HOW IS ERECTILE DYSFUNCTION TREATED?
ED treatment is available to all men with ED. Oral medications are a common first step, but they don’t work for everyone. If men don’t respond to oral medications, they may try other options such as injections, pellets, topical cream, pump devices and penile implants.
QUESTIONS ABOUT PENILE IMPLANTS
WILL MY PENIS LOOK DIFFERENT TO ME OR WILL OTHERS NOTICE A PENILE IMPLANT?
Once in place, your implant will be completely undetectable. It’s fully concealed in the body. No one will know unless you tell them—even in the locker room.
IS THE INFLATION PROCESS PAINFUL?
To inflate a penile implant, you squeeze the pump in your scrotum, which will send fluid into the cylinders in the penis. This requires good manual dexterity but should not be painful. If you experience pain, contact your doctor9.
WHAT WILL MY PARTNER THINK?
When inflated, the implant makes the penis stiff and rigid, similar to a natural erection. Your erection will last as long as you desire. And you’ll still share the same intimate experience. Typically, ejaculation and sensation will feel similar to the way they felt before the implant10.
DO I NEED TO GO TO A SPECIALIST TO GET A PENILE IMPLANT?
Yes, eventually you need to see an Implanter. At first you can speak with your primary care doctor about erectile dysfunction treatments. Later, you will discuss the situation with an Implanter or clinic with experience in all forms of treatment for ED, including penile implants10. Locate a physician in your area.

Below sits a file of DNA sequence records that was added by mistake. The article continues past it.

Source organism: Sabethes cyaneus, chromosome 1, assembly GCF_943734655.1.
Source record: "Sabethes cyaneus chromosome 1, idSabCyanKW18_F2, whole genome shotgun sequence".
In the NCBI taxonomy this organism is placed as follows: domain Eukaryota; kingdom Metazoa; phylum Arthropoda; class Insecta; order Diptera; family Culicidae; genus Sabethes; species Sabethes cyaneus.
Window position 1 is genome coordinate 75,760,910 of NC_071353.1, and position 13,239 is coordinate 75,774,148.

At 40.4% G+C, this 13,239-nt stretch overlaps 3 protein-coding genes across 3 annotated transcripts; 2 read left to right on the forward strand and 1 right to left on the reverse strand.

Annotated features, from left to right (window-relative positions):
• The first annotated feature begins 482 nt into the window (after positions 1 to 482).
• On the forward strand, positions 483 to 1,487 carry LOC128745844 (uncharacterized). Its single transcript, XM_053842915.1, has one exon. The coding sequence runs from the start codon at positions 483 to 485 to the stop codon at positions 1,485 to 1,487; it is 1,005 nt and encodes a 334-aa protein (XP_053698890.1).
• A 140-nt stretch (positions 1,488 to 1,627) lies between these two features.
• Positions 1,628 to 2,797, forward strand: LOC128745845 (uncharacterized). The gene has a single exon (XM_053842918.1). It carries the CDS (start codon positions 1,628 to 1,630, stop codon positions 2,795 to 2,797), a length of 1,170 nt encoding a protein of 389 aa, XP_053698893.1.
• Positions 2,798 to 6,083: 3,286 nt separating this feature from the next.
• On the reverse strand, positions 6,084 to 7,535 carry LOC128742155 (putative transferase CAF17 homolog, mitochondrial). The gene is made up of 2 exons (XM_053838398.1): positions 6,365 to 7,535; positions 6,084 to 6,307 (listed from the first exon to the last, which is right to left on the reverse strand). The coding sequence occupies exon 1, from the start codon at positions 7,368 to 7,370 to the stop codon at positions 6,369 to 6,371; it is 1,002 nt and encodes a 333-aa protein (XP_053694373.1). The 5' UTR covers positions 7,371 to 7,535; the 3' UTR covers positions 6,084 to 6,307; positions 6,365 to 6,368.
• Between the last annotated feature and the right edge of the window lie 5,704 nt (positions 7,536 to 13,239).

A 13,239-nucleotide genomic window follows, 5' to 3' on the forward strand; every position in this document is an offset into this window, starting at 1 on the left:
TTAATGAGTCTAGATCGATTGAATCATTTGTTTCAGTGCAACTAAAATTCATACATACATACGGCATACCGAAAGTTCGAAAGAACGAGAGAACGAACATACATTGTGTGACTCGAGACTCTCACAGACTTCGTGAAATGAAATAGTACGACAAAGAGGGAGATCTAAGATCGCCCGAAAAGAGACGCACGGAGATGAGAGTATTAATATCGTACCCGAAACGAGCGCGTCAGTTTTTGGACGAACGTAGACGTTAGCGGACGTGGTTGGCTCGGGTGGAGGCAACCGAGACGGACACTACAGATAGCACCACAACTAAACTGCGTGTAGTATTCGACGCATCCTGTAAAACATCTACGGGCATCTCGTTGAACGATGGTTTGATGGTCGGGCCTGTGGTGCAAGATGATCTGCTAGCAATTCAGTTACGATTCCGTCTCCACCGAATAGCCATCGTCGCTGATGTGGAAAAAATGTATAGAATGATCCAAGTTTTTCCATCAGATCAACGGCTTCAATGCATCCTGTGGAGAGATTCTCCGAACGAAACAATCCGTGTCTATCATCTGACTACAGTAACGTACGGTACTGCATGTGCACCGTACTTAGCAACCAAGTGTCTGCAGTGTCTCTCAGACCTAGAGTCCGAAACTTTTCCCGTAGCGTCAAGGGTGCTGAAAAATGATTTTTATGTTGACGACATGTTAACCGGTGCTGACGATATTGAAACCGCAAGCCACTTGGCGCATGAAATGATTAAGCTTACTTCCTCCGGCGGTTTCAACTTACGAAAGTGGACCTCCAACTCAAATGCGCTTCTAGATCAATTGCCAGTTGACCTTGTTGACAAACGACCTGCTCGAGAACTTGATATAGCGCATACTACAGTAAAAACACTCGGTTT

WHAT’S THE PENILE IMPLANT SURGERY LIKE?
Penile implant surgery generally takes about an hour. Typically, it is performed in a hospital setting. The duration of your expected hospital stay should be discussed with your physician. While you’re under anesthesia, a small incision is made at the base of the penis or in the scrotum, and the implant is placed through that incision. Most men experience only minor discomfort during the healing process10.
HOW LONG IS THE RECOVERY TIME AFTER ED SURGERY, AND WHEN CAN I HAVE INTERCOURSE?
Most men return home within a day of ED implant surgery and are back to all their normal activities within a week, typically having intercourse around 6 weeks post-surgery10. Your physician will discuss this with you in more detail.
HOW LONG DOES AN IMPLANT LAST? WILL I EVER NEED TO REPLACE IT?
It is impossible to predict how long a particular implant will function in a particular patient. As with any medical device, penile implants are subject to wear and mechanical failure over time. A recent study of more than 39,000 patients showed that the 7-year mechanical survival of an AMS penile implant is greater than 94.5%10.
To prolong the life of your implant, follow the advice of your urologist.